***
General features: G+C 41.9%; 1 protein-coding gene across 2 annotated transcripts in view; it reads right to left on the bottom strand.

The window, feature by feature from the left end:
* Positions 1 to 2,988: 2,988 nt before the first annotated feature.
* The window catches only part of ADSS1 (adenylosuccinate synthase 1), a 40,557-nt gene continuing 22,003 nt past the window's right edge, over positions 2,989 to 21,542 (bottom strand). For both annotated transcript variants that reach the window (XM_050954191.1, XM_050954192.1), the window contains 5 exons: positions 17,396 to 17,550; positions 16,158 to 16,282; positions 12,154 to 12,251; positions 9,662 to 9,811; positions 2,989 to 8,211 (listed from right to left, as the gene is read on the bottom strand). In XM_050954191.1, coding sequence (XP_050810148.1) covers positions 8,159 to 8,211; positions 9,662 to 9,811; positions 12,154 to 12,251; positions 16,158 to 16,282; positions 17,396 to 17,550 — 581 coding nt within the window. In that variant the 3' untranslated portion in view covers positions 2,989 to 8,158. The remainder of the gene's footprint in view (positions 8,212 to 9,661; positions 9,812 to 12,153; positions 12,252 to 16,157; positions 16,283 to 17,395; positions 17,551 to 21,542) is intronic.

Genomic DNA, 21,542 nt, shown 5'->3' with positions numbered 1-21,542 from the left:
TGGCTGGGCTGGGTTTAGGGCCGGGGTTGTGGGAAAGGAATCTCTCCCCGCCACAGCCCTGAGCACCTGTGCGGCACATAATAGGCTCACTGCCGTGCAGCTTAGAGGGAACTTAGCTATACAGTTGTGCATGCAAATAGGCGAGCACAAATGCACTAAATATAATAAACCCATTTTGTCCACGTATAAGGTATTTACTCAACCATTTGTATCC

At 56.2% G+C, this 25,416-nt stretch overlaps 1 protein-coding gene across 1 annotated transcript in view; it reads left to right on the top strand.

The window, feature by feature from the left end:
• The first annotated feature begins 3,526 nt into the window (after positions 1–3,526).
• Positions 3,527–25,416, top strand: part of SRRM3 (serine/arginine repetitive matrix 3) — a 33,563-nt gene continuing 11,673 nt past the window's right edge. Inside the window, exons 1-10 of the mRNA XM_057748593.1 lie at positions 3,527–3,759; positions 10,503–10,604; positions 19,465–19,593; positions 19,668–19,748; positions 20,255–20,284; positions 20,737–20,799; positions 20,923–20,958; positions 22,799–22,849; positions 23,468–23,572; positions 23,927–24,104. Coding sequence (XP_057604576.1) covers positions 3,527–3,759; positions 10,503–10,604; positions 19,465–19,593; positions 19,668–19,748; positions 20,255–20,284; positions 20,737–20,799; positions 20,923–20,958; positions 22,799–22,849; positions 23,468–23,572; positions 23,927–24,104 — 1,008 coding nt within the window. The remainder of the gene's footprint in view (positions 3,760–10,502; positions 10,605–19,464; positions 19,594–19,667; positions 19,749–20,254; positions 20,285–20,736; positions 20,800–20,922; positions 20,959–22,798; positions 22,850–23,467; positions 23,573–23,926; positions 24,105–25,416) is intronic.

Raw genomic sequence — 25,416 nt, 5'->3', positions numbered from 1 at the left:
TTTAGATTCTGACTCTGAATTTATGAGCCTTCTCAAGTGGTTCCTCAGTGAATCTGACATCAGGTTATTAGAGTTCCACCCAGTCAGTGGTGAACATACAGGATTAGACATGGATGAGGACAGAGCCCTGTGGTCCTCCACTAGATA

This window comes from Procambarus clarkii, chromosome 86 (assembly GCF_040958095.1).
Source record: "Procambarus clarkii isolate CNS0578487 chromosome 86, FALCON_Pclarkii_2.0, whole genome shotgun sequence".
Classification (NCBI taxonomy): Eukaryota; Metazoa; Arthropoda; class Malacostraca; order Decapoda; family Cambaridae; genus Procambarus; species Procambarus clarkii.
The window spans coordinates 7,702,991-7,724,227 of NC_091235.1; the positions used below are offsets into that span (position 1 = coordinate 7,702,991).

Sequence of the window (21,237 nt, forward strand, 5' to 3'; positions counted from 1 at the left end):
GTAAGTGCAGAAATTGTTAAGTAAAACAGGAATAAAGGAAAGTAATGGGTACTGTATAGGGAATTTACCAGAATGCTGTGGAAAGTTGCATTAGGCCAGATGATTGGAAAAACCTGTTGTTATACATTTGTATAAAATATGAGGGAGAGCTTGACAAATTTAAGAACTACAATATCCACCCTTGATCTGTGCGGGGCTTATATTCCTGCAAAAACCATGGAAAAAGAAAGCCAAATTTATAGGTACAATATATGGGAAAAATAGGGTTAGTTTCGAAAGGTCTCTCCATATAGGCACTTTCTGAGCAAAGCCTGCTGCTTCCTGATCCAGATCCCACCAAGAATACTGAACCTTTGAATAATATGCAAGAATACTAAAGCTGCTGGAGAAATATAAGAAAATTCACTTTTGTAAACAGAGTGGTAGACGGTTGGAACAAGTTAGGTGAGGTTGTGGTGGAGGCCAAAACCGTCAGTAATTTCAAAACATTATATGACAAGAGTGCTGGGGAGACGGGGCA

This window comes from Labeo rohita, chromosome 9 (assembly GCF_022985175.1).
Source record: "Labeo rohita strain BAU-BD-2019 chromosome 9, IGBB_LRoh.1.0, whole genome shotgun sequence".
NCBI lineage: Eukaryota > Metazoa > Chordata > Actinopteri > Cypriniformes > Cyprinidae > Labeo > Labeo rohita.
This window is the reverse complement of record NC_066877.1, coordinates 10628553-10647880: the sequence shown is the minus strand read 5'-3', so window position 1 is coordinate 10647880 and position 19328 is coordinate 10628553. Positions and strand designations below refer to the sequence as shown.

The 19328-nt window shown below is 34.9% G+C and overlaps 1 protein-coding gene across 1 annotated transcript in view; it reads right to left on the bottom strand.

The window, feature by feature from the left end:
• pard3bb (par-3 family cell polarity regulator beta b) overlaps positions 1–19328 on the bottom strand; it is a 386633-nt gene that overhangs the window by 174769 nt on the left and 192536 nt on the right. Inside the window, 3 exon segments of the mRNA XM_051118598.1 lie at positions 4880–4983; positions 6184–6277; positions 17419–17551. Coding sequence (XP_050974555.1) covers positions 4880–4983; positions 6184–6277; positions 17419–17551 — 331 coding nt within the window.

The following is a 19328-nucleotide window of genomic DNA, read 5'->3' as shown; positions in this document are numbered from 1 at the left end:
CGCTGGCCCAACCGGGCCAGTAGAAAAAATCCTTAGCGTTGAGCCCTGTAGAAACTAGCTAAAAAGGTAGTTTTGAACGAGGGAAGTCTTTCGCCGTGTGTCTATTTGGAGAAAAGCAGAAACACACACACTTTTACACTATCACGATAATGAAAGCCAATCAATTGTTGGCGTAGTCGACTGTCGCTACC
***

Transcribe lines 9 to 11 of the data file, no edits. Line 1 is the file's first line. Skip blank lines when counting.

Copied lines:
• The first annotated feature begins 3,526 nt into the window (after positions 1–3,526).
• Positions 3,527–25,416, top strand: part of SRRM3 (serine/arginine repetitive matrix 3) — a 33,563-nt gene continuing 11,673 nt past the window's right edge. Inside the window, exons 1-10 of the mRNA XM_057748593.1 lie at positions 3,527–3,759; positions 10,503–10,604; positions 19,465–19,593; positions 19,668–19,748; positions 20,255–20,284; positions 20,737–20,799; positions 20,923–20,958; positions 22,799–22,849; positions 23,468–23,572; positions 23,927–24,104. Coding sequence (XP_057604576.1) covers positions 3,527–3,759; positions 10,503–10,604; positions 19,465–19,593; positions 19,668–19,748; positions 20,255–20,284; positions 20,737–20,799; positions 20,923–20,958; positions 22,799–22,849; positions 23,468–23,572; positions 23,927–24,104 — 1,008 coding nt within the window. The remainder of the gene's footprint in view (positions 3,760–10,502; positions 10,605–19,464; positions 19,594–19,667; positions 19,749–20,254; positions 20,285–20,736; positions 20,800–20,922; positions 20,959–22,798; positions 22,850–23,467; positions 23,573–23,926; positions 24,105–25,416) is intronic.

Raw genomic sequence — 25,416 nt, 5'->3', positions numbered from 1 at the left: